Spectrum MS wins 2015 Fluid Power Challenge
Annual student competition draws record number of middle school teams in its 14-year history.
A partnership of the CFPA and the Toronto District School Board, the Challenge is intended to provide Grade 8 students with hands-on experience building a mechanism with real world applicability and to open their eyes to the world of technology careers and, in particular, careers in fluid power.
“While there are a lot of science and technology activities in today’s schools, we think our Challenge is especially effective because it is a two-day event spread over three weeks,” says Steve Rogers who acts as facilitator for the Challenge. “This gives the students time to do a proper job of documenting their design process which we feel is a skill just as important as being able to build a functioning device.”
At this year’s event, held at Scarlett Heights Entrepreneurial Academy in Etobicoke, 12 of the 19 schools successfully demonstrated their devices by completing at least one “hands-off” cycle while the remaining six teams were able to achieve combinations of rotating or elevating their devices or gripping the cylinder. In the end, however, there were two winners. Spectrum Alternative Senior School took the overall award based on how well their device performed and the quality of their portfolio. The students from Beaumonde Heights Junior Middle School won for best portfolio, which was awarded for the first time this year.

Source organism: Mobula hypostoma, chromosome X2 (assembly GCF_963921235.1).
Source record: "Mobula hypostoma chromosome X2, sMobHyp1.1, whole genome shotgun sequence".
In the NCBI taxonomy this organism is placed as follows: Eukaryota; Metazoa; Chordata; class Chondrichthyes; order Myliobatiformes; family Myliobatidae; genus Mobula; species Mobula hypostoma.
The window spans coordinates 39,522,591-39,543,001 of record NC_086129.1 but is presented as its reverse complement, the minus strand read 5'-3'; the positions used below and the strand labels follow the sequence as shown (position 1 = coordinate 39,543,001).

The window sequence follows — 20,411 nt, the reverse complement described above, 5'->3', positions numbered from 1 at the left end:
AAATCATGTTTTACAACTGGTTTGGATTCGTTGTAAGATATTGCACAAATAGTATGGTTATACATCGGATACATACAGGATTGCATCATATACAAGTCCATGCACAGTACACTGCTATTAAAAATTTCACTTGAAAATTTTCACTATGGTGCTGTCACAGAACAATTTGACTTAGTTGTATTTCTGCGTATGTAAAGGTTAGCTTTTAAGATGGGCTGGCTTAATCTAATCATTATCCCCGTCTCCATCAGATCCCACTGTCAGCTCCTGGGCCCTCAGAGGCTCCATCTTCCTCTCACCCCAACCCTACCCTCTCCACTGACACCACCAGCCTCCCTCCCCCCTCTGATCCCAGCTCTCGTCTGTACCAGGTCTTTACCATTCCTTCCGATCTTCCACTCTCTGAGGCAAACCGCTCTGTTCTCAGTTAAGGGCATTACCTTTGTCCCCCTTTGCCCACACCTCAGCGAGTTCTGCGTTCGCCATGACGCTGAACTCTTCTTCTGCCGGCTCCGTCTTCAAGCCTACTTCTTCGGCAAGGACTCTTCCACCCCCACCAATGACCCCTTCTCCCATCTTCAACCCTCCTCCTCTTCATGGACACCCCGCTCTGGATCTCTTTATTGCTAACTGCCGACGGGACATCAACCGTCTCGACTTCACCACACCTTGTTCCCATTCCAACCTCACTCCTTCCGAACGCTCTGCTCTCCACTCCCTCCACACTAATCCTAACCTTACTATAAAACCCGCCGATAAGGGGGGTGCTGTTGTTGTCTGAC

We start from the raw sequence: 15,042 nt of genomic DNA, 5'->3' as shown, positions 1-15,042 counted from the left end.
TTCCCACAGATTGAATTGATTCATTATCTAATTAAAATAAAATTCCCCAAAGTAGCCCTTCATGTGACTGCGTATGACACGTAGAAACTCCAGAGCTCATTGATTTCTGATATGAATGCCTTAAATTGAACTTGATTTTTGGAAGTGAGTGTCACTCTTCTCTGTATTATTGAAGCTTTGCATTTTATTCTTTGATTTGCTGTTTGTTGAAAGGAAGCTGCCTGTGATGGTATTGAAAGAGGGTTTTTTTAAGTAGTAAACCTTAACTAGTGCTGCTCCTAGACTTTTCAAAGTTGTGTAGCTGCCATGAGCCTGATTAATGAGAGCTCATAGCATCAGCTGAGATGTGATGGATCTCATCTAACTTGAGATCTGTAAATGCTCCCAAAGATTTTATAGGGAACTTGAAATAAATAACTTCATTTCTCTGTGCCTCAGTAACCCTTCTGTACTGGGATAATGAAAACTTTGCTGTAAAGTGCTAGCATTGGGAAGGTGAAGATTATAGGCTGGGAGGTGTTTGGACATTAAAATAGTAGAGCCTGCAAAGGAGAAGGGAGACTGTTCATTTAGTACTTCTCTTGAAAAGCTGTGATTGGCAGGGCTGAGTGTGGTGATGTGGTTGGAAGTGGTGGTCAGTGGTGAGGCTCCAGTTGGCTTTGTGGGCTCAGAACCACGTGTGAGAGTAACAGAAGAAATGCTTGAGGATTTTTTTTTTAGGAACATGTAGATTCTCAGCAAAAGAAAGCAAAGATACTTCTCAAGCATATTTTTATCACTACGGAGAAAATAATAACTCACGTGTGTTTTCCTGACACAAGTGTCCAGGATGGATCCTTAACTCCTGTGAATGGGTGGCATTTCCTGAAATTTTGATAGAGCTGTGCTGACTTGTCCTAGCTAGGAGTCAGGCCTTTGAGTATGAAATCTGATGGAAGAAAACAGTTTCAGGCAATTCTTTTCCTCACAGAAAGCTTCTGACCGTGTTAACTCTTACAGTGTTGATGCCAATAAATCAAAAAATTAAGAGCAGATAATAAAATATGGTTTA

At a minimum, the organizers hope the Challenge will encourage students to select more mathematics and science courses in their high school curricula to keep their options open for technology-based post-secondary studies. The Toronto edition of the Canadian Fluid Power Challenge began in 2001 as the Hilltop Challenge. This year marked its return after a two-year hiatus due to issues beyond the control of the organizers.